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MASC.

Last seen on: Wall Street Journal Crossword – Jan 15 2019 – Understand?

Random information on the term “MASC”:

Mammary analogue secretory carcinoma (MASC) (also termed MASCSG; the “SG” subscript indicates salivary gland)) is a salivary gland neoplasm that shares a genetic mutation with certain types of breast cancer. MASCSG was first described by Skálová et al. in 2010.[1] The authors of this report found a chromosome translocation in certain salivary gland tumors that was identical to the (12;15)(p13;q25) fusion gene mutation found previously in secretory carcinoma, a subtype of invasive ductal carcinoma of the breast.


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The translocation found in MASCSG occurs between the ETV6 gene located on the short arm (designated p) of chromosome 12 at position p13.2 (i.e. 12p13.2) and the NTRK3 gene located on the long arm (designated q) of chromosome 15 at position q25.3 (i.e. 15q25.3) to create the (12;15)(p13;q25) fusion gene, ETV6-NTRK3. This mutant fusion gene also occurs in congenital fibrosarcoma, congenital mesoblastic nephroma, secretory breast cancer (also termed juvenile breast cancer), acute myelogenous leukemia, ALK-negative Inflammatory myofibroblastic tumour, and radiation-induced papillary thyroid carcinoma.[2][3][4][5][6] The MASCSG gene codes for the transcription factor protein, ETV6, which suppresses the expression of, and thereby regulates, various genes that in mice are required for normal hematopoiesis as well as the development and maintenance of the vascular network.[7]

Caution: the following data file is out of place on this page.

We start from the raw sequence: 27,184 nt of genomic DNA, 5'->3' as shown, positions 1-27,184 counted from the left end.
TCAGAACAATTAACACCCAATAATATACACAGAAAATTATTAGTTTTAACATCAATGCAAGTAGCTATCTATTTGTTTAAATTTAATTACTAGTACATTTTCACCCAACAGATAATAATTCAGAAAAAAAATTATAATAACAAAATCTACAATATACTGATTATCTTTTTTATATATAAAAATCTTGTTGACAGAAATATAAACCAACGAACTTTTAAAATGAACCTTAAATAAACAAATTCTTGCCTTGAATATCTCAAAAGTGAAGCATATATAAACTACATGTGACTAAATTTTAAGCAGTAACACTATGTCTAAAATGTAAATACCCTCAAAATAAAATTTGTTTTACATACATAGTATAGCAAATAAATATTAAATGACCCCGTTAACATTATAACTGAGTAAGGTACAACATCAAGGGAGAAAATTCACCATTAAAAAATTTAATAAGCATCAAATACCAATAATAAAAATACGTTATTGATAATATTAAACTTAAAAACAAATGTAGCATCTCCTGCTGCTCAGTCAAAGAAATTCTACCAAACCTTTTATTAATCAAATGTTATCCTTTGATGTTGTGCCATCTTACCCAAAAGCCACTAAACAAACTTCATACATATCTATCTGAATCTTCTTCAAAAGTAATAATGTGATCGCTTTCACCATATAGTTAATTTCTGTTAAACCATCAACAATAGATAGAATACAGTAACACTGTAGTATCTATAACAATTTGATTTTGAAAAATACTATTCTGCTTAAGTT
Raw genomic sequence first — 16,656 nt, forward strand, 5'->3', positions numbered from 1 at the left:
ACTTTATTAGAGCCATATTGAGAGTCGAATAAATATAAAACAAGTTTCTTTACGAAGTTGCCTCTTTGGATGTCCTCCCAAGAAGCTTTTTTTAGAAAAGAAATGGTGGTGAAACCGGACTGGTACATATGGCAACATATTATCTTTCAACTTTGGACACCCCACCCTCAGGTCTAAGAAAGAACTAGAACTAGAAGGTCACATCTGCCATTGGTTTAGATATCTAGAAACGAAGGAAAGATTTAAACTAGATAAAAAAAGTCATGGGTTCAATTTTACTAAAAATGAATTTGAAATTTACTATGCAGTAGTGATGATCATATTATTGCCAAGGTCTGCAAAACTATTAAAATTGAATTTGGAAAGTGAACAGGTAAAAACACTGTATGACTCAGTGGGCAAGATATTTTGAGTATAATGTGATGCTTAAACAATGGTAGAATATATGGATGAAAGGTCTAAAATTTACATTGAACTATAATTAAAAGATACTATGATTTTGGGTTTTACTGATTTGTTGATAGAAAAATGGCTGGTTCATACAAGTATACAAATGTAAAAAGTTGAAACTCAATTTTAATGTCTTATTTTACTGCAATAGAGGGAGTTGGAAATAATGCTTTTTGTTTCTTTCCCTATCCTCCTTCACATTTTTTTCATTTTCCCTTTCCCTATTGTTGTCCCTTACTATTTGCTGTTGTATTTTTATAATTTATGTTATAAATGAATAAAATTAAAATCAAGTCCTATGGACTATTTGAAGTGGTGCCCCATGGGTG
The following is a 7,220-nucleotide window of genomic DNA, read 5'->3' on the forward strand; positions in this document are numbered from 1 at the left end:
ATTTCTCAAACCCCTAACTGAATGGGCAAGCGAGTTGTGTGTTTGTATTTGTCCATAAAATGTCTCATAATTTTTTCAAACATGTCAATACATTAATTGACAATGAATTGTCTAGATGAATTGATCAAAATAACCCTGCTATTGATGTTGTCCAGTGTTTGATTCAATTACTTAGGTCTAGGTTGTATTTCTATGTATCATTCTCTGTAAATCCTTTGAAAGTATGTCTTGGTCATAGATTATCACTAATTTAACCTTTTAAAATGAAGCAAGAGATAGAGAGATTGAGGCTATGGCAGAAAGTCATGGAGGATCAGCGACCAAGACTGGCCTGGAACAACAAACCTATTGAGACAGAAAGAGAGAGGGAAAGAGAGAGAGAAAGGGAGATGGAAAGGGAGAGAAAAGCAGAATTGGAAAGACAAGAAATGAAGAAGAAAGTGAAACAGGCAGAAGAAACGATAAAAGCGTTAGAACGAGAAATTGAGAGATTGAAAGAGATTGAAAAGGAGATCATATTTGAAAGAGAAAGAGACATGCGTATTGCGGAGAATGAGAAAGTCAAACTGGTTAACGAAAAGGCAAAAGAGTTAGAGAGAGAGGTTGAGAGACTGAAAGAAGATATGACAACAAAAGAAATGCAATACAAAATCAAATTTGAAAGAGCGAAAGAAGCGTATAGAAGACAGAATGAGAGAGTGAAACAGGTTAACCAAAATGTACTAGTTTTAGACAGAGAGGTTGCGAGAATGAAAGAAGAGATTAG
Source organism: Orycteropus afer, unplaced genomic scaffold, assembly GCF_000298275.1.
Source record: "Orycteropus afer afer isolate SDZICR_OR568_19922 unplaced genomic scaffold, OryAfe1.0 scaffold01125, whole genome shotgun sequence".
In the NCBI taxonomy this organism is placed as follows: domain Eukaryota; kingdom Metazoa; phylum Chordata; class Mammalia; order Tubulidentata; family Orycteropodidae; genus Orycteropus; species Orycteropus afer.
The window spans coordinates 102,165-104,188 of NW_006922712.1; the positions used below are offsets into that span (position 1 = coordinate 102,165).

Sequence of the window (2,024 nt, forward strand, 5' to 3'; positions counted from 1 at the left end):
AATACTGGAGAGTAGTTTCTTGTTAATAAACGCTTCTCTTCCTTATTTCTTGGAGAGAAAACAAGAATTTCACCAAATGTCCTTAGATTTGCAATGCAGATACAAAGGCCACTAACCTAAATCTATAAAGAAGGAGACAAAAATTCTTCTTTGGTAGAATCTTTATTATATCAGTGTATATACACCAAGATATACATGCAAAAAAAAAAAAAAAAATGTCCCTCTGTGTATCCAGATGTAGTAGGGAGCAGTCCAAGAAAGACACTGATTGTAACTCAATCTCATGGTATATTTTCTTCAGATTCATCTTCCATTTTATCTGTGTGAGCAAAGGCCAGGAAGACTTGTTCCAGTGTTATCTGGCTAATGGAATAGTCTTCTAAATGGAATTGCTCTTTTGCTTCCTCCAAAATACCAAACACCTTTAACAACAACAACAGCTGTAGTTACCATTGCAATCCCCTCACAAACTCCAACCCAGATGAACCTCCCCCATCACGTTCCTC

MASC on Wikipedia